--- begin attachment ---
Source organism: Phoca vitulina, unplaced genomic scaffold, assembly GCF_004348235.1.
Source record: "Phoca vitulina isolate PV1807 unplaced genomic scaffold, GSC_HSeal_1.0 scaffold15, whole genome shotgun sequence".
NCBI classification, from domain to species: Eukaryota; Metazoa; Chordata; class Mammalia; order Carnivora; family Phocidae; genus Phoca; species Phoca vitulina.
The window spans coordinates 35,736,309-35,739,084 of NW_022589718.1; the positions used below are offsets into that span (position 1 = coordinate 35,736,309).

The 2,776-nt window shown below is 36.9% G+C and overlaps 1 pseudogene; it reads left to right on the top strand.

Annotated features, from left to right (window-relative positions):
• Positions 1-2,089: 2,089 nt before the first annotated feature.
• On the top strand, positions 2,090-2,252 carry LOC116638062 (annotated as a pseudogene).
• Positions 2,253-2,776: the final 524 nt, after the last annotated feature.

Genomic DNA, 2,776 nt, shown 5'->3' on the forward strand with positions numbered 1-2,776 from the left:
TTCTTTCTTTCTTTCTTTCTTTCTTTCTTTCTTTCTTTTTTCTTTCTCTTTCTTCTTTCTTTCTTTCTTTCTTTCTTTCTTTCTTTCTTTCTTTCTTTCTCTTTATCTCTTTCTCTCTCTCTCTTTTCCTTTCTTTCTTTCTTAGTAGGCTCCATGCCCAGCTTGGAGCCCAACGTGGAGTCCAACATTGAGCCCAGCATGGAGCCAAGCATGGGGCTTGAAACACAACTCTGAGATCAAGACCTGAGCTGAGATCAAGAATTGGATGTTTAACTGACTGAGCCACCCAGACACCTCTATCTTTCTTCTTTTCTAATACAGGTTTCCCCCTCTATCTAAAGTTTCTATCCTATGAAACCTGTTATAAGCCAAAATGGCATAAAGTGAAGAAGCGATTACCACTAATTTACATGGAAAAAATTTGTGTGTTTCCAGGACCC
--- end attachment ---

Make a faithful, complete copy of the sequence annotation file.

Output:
Source organism: Phoca vitulina, unplaced genomic scaffold, assembly GCF_004348235.1.
Source record: "Phoca vitulina isolate PV1807 unplaced genomic scaffold, GSC_HSeal_1.0 scaffold15, whole genome shotgun sequence".
NCBI classification, from domain to species: Eukaryota; Metazoa; Chordata; class Mammalia; order Carnivora; family Phocidae; genus Phoca; species Phoca vitulina.
The window spans coordinates 35,736,309-35,739,084 of NW_022589718.1; the positions used below are offsets into that span (position 1 = coordinate 35,736,309).

The 2,776-nt window shown below is 36.9% G+C and overlaps 1 pseudogene; it reads left to right on the top strand.

Annotated features, from left to right (window-relative positions):
• Positions 1-2,089: 2,089 nt before the first annotated feature.
• On the top strand, positions 2,090-2,252 carry LOC116638062 (annotated as a pseudogene).
• Positions 2,253-2,776: the final 524 nt, after the last annotated feature.

Genomic DNA, 2,776 nt, shown 5'->3' on the forward strand with positions numbered 1-2,776 from the left:
TTCTTTCTTTCTTTCTTTCTTTCTTTCTTTCTTTCTTTTTTCTTTCTCTTTCTTCTTTCTTTCTTTCTTTCTTTCTTTCTTTCTTTCTTTCTTTCTTTCTCTTTATCTCTTTCTCTCTCTCTCTTTTCCTTTCTTTCTTTCTTAGTAGGCTCCATGCCCAGCTTGGAGCCCAACGTGGAGTCCAACATTGAGCCCAGCATGGAGCCAAGCATGGGGCTTGAAACACAACTCTGAGATCAAGACCTGAGCTGAGATCAAGAATTGGATGTTTAACTGACTGAGCCACCCAGACACCTCTATCTTTCTTCTTTTCTAATACAGGTTTCCCCCTCTATCTAAAGTTTCTATCCTATGAAACCTGTTATAAGCCAAAATGGCATAAAGTGAAGAAGCGATTACCACTAATTTACATGGAAAAAATTTGTGTGTTTCCAGGACCC